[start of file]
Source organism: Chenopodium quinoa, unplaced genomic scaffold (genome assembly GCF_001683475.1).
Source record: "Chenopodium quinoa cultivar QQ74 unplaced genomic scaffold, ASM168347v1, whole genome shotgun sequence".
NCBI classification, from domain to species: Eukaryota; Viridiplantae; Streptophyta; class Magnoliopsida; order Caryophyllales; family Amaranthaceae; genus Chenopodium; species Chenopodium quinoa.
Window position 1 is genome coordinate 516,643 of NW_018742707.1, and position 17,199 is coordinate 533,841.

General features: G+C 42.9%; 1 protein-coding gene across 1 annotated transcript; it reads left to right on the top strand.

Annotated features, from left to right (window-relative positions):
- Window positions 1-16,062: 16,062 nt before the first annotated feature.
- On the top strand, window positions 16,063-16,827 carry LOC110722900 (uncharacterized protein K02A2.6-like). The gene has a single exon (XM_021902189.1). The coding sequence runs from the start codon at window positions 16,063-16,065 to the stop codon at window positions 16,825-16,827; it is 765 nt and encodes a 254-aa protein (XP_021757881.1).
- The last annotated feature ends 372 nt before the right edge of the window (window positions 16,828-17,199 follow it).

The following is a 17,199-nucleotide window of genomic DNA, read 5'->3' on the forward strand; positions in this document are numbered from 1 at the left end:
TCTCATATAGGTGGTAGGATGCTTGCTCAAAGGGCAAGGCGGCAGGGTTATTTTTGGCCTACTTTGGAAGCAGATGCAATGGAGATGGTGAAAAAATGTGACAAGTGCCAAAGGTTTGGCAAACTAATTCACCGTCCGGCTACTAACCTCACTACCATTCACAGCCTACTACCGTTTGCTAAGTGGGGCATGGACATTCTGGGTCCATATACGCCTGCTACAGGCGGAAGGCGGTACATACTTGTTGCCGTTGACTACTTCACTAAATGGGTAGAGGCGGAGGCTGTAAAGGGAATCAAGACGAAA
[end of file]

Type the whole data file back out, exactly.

Source organism: Chenopodium quinoa, unplaced genomic scaffold (genome assembly GCF_001683475.1).
Source record: "Chenopodium quinoa cultivar QQ74 unplaced genomic scaffold, ASM168347v1, whole genome shotgun sequence".
NCBI classification, from domain to species: Eukaryota; Viridiplantae; Streptophyta; class Magnoliopsida; order Caryophyllales; family Amaranthaceae; genus Chenopodium; species Chenopodium quinoa.
Window position 1 is genome coordinate 516,643 of NW_018742707.1, and position 17,199 is coordinate 533,841.

General features: G+C 42.9%; 1 protein-coding gene across 1 annotated transcript; it reads left to right on the top strand.

Annotated features, from left to right (window-relative positions):
- Window positions 1-16,062: 16,062 nt before the first annotated feature.
- On the top strand, window positions 16,063-16,827 carry LOC110722900 (uncharacterized protein K02A2.6-like). The gene has a single exon (XM_021902189.1). The coding sequence runs from the start codon at window positions 16,063-16,065 to the stop codon at window positions 16,825-16,827; it is 765 nt and encodes a 254-aa protein (XP_021757881.1).
- The last annotated feature ends 372 nt before the right edge of the window (window positions 16,828-17,199 follow it).

The following is a 17,199-nucleotide window of genomic DNA, read 5'->3' on the forward strand; positions in this document are numbered from 1 at the left end:
TCTCATATAGGTGGTAGGATGCTTGCTCAAAGGGCAAGGCGGCAGGGTTATTTTTGGCCTACTTTGGAAGCAGATGCAATGGAGATGGTGAAAAAATGTGACAAGTGCCAAAGGTTTGGCAAACTAATTCACCGTCCGGCTACTAACCTCACTACCATTCACAGCCTACTACCGTTTGCTAAGTGGGGCATGGACATTCTGGGTCCATATACGCCTGCTACAGGCGGAAGGCGGTACATACTTGTTGCCGTTGACTACTTCACTAAATGGGTAGAGGCGGAGGCTGTAAAGGGAATCAAGACGAAA